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Quote:
Originally Posted by davestewart2 View Post
SO if the fuse in my truck blows when I apply the brakes, what does that point to on the trailer? A short circuit somewhere?

Was thinking of check the electric brake units on the wheels themselves....worth a try.

Had no problems last year, first trip this year was short lived as the fuse blew...
It's not unusual for the brake wiring to be shorted due to damage. It's rare for the brake magnets themselves to fail that way.
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Old 04-04-2012, 04:29 PM   #11
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Jammer....

....so I'm guessing I need to start at the front and work my way through to the brakes themselves?
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Old 04-04-2012, 04:44 PM   #12
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Sorry, yes. No shortcuts really.
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Old 04-04-2012, 04:48 PM   #13
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"Was thinking of check the electric brake units on the wheels themselves....worth a try".

Probably the easiest to check first, inspect magnet wiring at each wheel, isolate each side and see if the fuse still blows.

edit...did it ever work, new TV?

Bob
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Old 04-04-2012, 06:21 PM   #14
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Wire Colour Coding

Greetings Dave!

Welcome to the Forums!

I noticed that in your profile you are located in the UK and tow with a Nissan. The following are observations based upon my reading of a number of threads pertaining to Airstreams converted for the European market - - whether these might apply in your situation, I am not certain.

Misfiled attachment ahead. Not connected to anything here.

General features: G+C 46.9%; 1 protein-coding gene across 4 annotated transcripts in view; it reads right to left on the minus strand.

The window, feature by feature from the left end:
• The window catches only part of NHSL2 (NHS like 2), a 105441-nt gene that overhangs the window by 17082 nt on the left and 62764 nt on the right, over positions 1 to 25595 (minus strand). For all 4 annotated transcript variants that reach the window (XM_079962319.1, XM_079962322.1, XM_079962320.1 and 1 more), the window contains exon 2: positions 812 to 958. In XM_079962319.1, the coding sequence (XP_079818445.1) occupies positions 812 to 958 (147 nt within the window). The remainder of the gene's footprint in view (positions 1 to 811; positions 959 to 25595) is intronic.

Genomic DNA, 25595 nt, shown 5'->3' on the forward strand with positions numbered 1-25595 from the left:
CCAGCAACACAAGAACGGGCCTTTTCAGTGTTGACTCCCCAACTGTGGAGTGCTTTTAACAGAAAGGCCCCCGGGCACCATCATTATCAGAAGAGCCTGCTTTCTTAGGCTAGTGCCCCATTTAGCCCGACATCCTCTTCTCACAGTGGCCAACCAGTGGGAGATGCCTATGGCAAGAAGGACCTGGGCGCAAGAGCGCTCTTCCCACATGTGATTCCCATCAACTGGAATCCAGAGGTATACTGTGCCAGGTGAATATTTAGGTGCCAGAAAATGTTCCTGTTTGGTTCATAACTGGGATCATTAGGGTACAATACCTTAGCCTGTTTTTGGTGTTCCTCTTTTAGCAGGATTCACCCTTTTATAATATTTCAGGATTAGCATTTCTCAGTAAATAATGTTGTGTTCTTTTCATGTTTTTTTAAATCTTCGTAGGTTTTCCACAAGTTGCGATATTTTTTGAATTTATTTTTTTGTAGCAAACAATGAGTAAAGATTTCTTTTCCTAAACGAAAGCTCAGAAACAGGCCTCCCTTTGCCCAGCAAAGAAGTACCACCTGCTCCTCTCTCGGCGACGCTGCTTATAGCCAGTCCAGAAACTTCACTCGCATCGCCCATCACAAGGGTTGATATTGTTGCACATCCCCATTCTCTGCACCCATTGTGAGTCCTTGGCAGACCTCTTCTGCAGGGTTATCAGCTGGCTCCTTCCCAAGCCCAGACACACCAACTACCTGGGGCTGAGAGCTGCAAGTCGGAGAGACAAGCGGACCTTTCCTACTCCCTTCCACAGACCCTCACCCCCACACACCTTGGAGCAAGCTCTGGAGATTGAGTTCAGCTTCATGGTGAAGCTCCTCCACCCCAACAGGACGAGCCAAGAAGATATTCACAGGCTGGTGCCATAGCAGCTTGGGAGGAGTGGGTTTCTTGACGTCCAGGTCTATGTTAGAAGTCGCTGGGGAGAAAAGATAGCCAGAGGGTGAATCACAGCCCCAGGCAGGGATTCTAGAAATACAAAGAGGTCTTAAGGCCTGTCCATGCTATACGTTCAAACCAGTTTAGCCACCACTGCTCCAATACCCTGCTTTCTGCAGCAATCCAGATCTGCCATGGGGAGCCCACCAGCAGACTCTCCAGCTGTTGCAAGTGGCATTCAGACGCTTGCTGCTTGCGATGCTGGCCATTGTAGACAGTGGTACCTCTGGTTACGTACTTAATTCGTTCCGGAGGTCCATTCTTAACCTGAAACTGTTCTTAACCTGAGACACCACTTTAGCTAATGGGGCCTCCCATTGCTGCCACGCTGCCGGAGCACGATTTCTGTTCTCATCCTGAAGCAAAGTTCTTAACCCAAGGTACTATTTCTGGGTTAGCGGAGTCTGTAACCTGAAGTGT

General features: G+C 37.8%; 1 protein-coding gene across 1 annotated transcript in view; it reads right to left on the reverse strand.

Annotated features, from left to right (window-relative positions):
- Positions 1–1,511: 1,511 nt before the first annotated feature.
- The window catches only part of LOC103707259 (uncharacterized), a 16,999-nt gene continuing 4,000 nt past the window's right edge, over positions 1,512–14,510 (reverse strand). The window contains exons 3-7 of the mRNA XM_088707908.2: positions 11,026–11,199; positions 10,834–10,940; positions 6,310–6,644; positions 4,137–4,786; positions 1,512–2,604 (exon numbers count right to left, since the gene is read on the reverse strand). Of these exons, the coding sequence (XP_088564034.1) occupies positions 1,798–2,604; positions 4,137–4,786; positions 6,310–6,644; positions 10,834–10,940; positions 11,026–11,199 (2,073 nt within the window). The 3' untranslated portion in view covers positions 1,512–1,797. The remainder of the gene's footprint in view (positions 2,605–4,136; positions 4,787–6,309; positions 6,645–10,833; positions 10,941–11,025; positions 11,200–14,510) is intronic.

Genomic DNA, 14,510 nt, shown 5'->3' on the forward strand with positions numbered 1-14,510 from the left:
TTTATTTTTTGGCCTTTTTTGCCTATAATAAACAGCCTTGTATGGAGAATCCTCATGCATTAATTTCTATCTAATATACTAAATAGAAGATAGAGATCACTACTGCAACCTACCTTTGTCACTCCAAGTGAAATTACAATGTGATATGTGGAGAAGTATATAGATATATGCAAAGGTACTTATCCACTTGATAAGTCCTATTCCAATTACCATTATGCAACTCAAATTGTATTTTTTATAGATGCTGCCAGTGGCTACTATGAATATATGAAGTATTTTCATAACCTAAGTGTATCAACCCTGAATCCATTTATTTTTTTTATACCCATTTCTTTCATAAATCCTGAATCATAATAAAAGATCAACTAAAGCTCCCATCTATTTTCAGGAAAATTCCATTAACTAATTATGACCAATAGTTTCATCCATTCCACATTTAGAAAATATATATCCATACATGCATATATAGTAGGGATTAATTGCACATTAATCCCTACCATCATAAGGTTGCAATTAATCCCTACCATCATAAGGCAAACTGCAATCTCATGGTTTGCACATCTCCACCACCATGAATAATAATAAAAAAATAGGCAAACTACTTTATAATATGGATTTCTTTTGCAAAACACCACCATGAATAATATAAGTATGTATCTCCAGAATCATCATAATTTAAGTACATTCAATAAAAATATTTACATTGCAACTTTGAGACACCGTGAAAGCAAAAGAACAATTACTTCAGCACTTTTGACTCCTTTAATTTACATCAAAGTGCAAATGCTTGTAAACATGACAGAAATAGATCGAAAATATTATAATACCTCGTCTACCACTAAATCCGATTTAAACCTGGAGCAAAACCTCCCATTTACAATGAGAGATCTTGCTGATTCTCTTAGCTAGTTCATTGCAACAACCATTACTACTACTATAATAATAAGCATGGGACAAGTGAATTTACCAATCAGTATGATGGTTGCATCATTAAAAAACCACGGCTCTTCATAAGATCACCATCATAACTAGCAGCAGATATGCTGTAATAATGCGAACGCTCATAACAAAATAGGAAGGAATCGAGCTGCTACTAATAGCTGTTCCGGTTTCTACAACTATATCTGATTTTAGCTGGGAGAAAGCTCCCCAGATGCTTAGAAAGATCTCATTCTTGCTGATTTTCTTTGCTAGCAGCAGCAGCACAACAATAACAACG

1. If your coach was independently imported, you may need to contact the company that did the conversion of the electrics for use in Europe to obtain the necessary diagrams and specifications for troubleshooting. I would hope that Airstream would provide an owners' manual with umbilical diagrams if your coach was produced for the European market . . . on the Airstream corporate site for 2010, they list an owners' manual with the information regarding umbilical wiring on page A5 -- (it took close to 15 min. for the file to download and open on my DSL connection so it is a very large file) -- see 2010 Airstream Sport Owners' Manual.
  2. A problem that has been noted as causing some erratic problems with tow vehicle fuse blowing on some vehicles (generally Mercedes or Volkswagen) where the tow vehicle's electric system has compatability issues with the LED exterior lights on the Airstream. This issue has often been resolved with an adapter sourced from the manufacturer of the tow vehicle or one of the major trailering accessory manufacturers in the US. This doesn't sound like it is likely your issue, but such a device that is experiencing connection difficulties or possibly corrossion that may have developed during off-season might prove to be a potential issue.
  3. If your coach doesn't have amber directional signals, you tow vehicle may have a "converter" to allow it to connect to the Airstream, and these converters have been known to pose unusual problems with fues blowing particularly if the device isn't well protected from moisture that might cause corrossion in the contacts.
  4. I don't know about the prevalence of moisture and road chemicals that might contact the umbilical connector on your tow vehicle, but this was an annual problem on my Suburban when I drove it regularly during the winters in Wisconsin where the exposed connections were exposed to plentiful moisture and road salt all winter with the resultant build-up of corrossion on the contacts in the connector - - I generally replaced the blade style connector at the beginning of each season as a result of these corroded contacts . . . that problem ended when I switched to heavy-duty round-pin connectors about five or six years ago.
I hope that the linked page helps to shed some light on the wiring of your coach's umbilical connector. Noticing how many contacts some of the European connectors have in the illustrations, I suspect that internal corrossion within the connectors could be a potential problem.

Good luck with your investigation!

Kevin